When President Woodrow Wilson declared the United States’ first observation of Armistice Day on Nov. 11, 1919, he envisioned a world that would “work out in peace a new and juster set of international relations.” However, history would show that the world was not yet done with international war. Twenty-five years after that first declaration, the Pentecostal Evangel reported on Nov. 11, 1944, that nearly 12,000,000 men had taken up arms and were serving their country in war-time military service. The Assemblies of God provided several ministry avenues to these servicemen but one of the most critical was to “give our prayers and our wholehearted support to those who are in by far the most strategic position to sustain them — the United States chaplains.”
As early as 1917, the Assemblies of God began work among servicemen when a motion by Raymond T. Richey, of Houston, Texas, to “adopt every available means consistent with scriptural teaching and example to cooperate with every approved agency for revivals among our soldiers” was approved by the General Council.
However, at the 1941 General Council in Minneapolis, which took as its theme “Our Place in the Present World Crises,” the need became apparent that a more complete plan for providing ministry to servicemen was needed. This plan came to include quarterly publications for military personnel, service centers near military bases and the creation of resources for local churches to minister to soldiers. The Assemblies of God also felt the need to provide some of its ministers as U.S. Military Chaplains.
The qualifications for chaplains were very high. In December of 1941, Army Regulation 605-30 stated that an applicant must be “a male U.S. citizen, between the ages of 23 and 34, regularly ordained and in good standing with an organization which holds an apportionment of chaplain appointments, a graduate of both four-year college and three-year theological seminary, and have three years of ministerial experience.”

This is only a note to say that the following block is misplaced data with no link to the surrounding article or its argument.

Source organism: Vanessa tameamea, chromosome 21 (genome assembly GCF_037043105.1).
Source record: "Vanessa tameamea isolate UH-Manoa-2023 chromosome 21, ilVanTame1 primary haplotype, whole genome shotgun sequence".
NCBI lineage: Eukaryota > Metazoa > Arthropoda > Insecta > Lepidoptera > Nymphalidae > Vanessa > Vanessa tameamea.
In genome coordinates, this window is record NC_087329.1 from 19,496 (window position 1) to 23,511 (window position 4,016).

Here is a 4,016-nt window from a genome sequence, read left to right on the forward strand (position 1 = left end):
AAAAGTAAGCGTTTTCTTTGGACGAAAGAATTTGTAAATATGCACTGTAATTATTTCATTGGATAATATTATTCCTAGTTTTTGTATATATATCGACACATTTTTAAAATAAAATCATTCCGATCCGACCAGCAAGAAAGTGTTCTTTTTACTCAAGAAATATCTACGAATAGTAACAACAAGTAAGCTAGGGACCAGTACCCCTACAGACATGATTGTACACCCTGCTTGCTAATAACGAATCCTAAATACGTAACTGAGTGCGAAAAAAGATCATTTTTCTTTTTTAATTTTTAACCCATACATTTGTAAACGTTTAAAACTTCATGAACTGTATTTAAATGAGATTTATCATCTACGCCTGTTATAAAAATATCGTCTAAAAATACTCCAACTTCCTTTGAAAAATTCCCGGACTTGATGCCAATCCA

Many ministers from the Assemblies of God, as well as other denominations, wished to serve their country as chaplains but found the educational requirements prohibitive. Due to the overwhelming need, educational and experiential requirements were at times waived or relaxed until the end of the crises. The first Assemblies of God Chaplain was Clarence P. Smales, who received his commission in June of 1941. During World War II, 34 Assemblies of God ministers left their churches, homes, and families to serve their country in providing spiritual care for military personnel. Of these, two were awarded the Purple Heart and three the Bronze Star.
The Servicemen’s Department of the Assemblies of God (created in 1944) provided these chaplains with needed equipment not provided by other sources, such as public address systems, short wave radios, Bibles, and communion sets.
In the Nov. 11, 1944, article, “Hard But Glorious,” Assemblies of God Navy Chaplain Joseph Gerhart tells of a seaman needing an immediate removal of an appendix. The operation was set to be carried out on the dining room table, and the roughness of the sea added to the peril. The ship’s doctor had not performed an operation for several years, adding to the young man’s apprehension. The sailor had been attending Chaplain Gerhart’s services but did not come from a church that believed in divine healing. Gerhart reports that he “prayed that God would heal his body … the boy began to improve immediately and the doctor came in after a while and said that the operation would not be necessary.” The boy was back on his feet the next day, much relieved at foregoing the surgery.
On this 25th anniversary of Armistice Day (renamed Veterans Day in 1954) the Evangel editors called their readers to assist these chaplains by use of the most powerful weapon the church has in its arsenal: prayer. “We are sure you feel with us the urgent necessity of sparing no effort — for the reward is great! We must not let them down! … PRAY!”
Read the full article “Hard But Glorious” on page 9 of the Nov. 11, 1944, issue of the Pentecostal Evangel.
Also featured in this issue:
• “The Apostolic Message, Method and Might,” by H. B. Garlock
• “That Blessed Hope,” by D. A. Clark
• “A Trophy of God’s Grace,” by D. W. Murphy, missionary to North India
And many more!
Pentecostal Evangel archived editions courtesy of the Flower Pentecostal Heritage Center.